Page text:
Arning carcinoids; basal cell carcinoma erythematoides; Bowenoid basal cell carcinoma; eczematoid basal cell carcinoma; Epitheliomas Epitheliomas of the trunk skin; erythematoid basal cell carcinoma; Pagetoid basal cell carcinoma; Psoriasiform basal cell carcinoma; Superficial basal cell carcinoma; Superficial spreading basal cell carcinoma; Trunk skin basal cell carcinoma; Trunk skin epithelioma
DefinitionThis section has been translated automatically.
Preferably on the stem, very superficially located, plaque-shaped basal cell carcinoma.
EtiopathogenesisThis section has been translated automatically.
Mostly UV-induced. Today extremely rare: previous arsenic therapy.
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LocalizationThis section has been translated automatically.
Mainly stem, but also extremities.
Clinical featuresThis section has been translated automatically.
Solitary or multiple, mostly asymptomatic (insofar as this is often a chance finding), slow-growing, sharply defined, 0.5-4.0 cm large, rarely as large as the palm of the hand, reddish-brown, slightly indurated, slightly scaly plaque with a discreet, shiny edge, especially when the skin is stretched. Especially when the surrounding skin is tanned, the lesions clearly appear as non-tanning negative images.
HistologyThis section has been translated automatically.
From the (mostly atrophic) epidermis, bud-like tumor proliferates from dense basaloid epithelial cells, which protrude into the papillary body. Palisade formation and cleft formation are usually detectable. Typical is a fibrous connective tissue surrounding the tumor buds with a mostly sparse, diffuse lymphocytic infiltrate. The connective tissue stromal reaction is helpful in assessing the lateral tumor boundary. If present at the edge of the incision (even without epithelial formations), a further tumor infiltration can be assumed.
Differential diagnosisThis section has been translated automatically.
M. Bowen; tinea corporis; psoriasis vulgaris, eczema, nummular
TherapyThis section has been translated automatically.
- In isolated tumours on the trunk vertical excision with a safety margin of 2-5 mm.
- In the case of multiple tumours on the stem, horizontal excisions with subsequent histological examination are permitted: e.g. curettage with a cutting curette, possibly combined with subsequent treatment with external cytostatics, e.g. 5-fluorouracil (Efudix®) every 2nd day for 1 week, thinly applied to the curetted areas, followed by gauze dressing. Cave! Apply to large lesions! Increased risk of absorption and toxic reaction!
- An alternative is the local treatment with Imiquimod (Aldara 5%).
superficial basal cell carcinoma
- Apply 5 times / week (e.g. Monday to Friday) before bedtime and leave on the skin for approx. 8 hours
- Treatment duration: 6 weeks
- In case of pronounced irritation, reduction of applications to 2 times/week. Numerous studies prove the good healing (80%). In a prospective ramdomized study it was found that the probability of a 5-year tumor-free survival after treatment with Imiquimod was 80.5%. The comparative data for 5% fluorouracil are 70.0% and for photodynamic therapy with methyl aminolevulinate 62.7% (Jansen MHE et al. 2018).
- Alternative: ablative methods, e.g. by means of Erbium-YAG-Laser orCO2- Laser are possible; for details see below. laser.
- Alternative: Cryosurgery on the trunk is not very suitable because of the poor healing tendency. In other localisations a suitable alternative.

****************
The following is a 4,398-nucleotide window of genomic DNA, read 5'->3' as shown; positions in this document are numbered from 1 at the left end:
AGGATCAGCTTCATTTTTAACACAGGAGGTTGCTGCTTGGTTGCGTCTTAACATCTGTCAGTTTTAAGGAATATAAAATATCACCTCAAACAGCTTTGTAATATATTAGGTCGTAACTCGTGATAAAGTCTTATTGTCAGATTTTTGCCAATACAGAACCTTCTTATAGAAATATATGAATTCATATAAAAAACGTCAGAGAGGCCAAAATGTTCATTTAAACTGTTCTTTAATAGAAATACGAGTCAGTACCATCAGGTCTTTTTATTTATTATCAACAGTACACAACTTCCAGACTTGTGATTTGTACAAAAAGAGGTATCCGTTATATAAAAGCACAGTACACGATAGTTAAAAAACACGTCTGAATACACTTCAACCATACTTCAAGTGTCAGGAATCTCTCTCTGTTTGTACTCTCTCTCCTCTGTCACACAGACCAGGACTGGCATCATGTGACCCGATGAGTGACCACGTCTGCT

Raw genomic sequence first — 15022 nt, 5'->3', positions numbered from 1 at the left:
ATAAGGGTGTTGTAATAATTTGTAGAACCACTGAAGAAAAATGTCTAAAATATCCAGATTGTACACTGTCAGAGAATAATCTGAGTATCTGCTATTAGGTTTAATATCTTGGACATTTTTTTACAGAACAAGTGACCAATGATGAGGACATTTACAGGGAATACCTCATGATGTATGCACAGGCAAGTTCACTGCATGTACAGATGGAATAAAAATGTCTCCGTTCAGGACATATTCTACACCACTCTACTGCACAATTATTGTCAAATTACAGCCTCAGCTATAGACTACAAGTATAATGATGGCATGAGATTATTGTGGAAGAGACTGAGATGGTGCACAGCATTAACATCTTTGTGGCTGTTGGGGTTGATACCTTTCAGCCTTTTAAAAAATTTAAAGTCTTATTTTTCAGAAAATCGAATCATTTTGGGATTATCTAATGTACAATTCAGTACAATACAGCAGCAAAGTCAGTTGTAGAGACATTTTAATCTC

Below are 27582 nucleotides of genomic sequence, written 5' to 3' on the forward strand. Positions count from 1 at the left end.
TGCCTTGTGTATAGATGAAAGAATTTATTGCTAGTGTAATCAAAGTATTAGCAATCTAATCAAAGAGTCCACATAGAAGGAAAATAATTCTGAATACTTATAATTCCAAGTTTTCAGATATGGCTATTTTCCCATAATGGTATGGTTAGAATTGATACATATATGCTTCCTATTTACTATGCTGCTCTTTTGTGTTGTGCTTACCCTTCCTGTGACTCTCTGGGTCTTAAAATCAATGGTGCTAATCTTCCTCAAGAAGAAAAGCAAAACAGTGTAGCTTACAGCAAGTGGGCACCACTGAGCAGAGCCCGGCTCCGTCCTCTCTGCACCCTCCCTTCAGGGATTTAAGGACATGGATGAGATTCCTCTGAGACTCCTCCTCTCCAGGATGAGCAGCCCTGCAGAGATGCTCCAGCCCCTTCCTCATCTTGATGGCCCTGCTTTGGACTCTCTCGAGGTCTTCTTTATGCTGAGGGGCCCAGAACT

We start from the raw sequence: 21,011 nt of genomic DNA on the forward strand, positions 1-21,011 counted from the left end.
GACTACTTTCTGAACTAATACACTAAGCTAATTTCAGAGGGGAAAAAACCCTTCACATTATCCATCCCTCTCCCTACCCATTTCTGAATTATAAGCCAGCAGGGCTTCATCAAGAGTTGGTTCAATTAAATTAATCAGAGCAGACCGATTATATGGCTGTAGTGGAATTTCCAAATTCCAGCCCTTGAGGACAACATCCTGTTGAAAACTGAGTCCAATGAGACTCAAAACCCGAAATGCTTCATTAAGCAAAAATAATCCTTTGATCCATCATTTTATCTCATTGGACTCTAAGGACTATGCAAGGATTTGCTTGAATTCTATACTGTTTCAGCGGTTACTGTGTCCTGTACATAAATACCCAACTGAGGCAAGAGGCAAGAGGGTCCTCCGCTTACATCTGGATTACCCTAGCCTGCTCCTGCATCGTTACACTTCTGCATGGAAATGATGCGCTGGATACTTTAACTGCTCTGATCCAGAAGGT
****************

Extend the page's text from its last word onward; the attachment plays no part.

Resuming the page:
- Alternative: Photodynamic therapy is also effective. Here the softening pre-treatment of crusts or hyperkeratoses is recommended. The photosensitizer Metvix, which is approved in most European countries, is centred on the lesion or, in the case of field cancerisation, applied over a large area and occluded for 3 hours. In the case of magistral 5-ALA formulations, occlusion for 6 hours. Subsequently, the device-specific irradiation is performed under local cooling. Most authors repeat the procedure twice (sometimes several times). The recurrence rates are between 15 and 30%.
Progression/forecastThis section has been translated automatically.
Very slow, only horizontal growth, ulceration tendency less than in the other basal cell carcinoma types
LiteratureThis section has been translated automatically.
- Horn M et al (2003) Topical methyl aminolaevulinate photodynamic therapy in patients with basal cell carcinoma prone to complications and poor cosmetic outcome with conventional treatment. Br J Dermatol 149: 1242-1249
- Jansen MHE et al (2018) Five-Year Results of a Randomized Controlled Trial Comparing Effectiveness ofPhotodynamic
Therapy, Topical Imiquimod, and Topical 5-Fluorouracil in Patients with Superficial Basal Cell Carcinoma. J Invest Dermatol 138:527-533.
- Mirza B et al (2003) Treatment of facial superficial basal cell carcinomas with imiquimod 5% cream. Clin Exp Dermatol 28(Suppl1): 16-18
- Saldanha G et al (2002) Evidence that superficial basal cell carcinoma is monoclonal from analysis of the Ptch1 gene locus. Br J Dermatol 147: 931-935
- Sidoroff A (2007) Photodynamic therapy of epithelial skin tumors. dermatologist 58: 577-584
- Wollenberg A et al (1995) Multiple superficial basal cell carcinomas (basalomatosis) following cobalt irradiation. Br J Dermatol 133: 644-646
Incoming links (10)Arning carcinoid; Arsenic intoxication; Arsenic melanosis; Basal cell carcinoma erythematoides; Epithelioma basocellulare superficiale; Epitheliomas, trunk skin epitheliomas; Keratosis benign lichenoid; Premalignant fibroepithelioma; Trunk skin basal cell carcinoma; Trunk skin epithelioma;
Outgoing links (14)Arsenic intoxication; Basal cell carcinoma (overview); Bowen's disease; Cryosurgery; Curettage; Cytostatics (overview); Excision; Fluorouracil; Imiquimod; Laser; ... Show all
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